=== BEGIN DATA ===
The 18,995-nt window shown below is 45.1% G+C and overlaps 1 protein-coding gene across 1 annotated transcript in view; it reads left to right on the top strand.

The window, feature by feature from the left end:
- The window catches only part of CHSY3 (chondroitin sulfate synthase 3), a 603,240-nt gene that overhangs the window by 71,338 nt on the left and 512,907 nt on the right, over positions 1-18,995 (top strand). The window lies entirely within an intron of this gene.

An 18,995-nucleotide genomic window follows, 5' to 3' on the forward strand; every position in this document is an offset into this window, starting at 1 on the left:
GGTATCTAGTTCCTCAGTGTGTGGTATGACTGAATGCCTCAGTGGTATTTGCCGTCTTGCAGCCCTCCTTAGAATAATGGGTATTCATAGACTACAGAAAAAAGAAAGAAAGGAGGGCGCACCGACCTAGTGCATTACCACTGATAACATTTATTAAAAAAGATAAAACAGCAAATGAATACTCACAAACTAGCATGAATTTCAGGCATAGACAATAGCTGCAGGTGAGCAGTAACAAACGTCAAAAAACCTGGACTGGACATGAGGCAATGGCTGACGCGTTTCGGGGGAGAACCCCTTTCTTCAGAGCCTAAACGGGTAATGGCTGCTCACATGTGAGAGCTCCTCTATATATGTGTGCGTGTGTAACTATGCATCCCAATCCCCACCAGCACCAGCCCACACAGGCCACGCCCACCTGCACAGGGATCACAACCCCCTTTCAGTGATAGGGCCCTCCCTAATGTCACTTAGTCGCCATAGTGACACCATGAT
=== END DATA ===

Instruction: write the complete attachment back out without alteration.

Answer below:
The 18,995-nt window shown below is 45.1% G+C and overlaps 1 protein-coding gene across 1 annotated transcript in view; it reads left to right on the top strand.

The window, feature by feature from the left end:
- The window catches only part of CHSY3 (chondroitin sulfate synthase 3), a 603,240-nt gene that overhangs the window by 71,338 nt on the left and 512,907 nt on the right, over positions 1-18,995 (top strand). The window lies entirely within an intron of this gene.

An 18,995-nucleotide genomic window follows, 5' to 3' on the forward strand; every position in this document is an offset into this window, starting at 1 on the left:
GGTATCTAGTTCCTCAGTGTGTGGTATGACTGAATGCCTCAGTGGTATTTGCCGTCTTGCAGCCCTCCTTAGAATAATGGGTATTCATAGACTACAGAAAAAAGAAAGAAAGGAGGGCGCACCGACCTAGTGCATTACCACTGATAACATTTATTAAAAAAGATAAAACAGCAAATGAATACTCACAAACTAGCATGAATTTCAGGCATAGACAATAGCTGCAGGTGAGCAGTAACAAACGTCAAAAAACCTGGACTGGACATGAGGCAATGGCTGACGCGTTTCGGGGGAGAACCCCTTTCTTCAGAGCCTAAACGGGTAATGGCTGCTCACATGTGAGAGCTCCTCTATATATGTGTGCGTGTGTAACTATGCATCCCAATCCCCACCAGCACCAGCCCACACAGGCCACGCCCACCTGCACAGGGATCACAACCCCCTTTCAGTGATAGGGCCCTCCCTAATGTCACTTAGTCGCCATAGTGACACCATGAT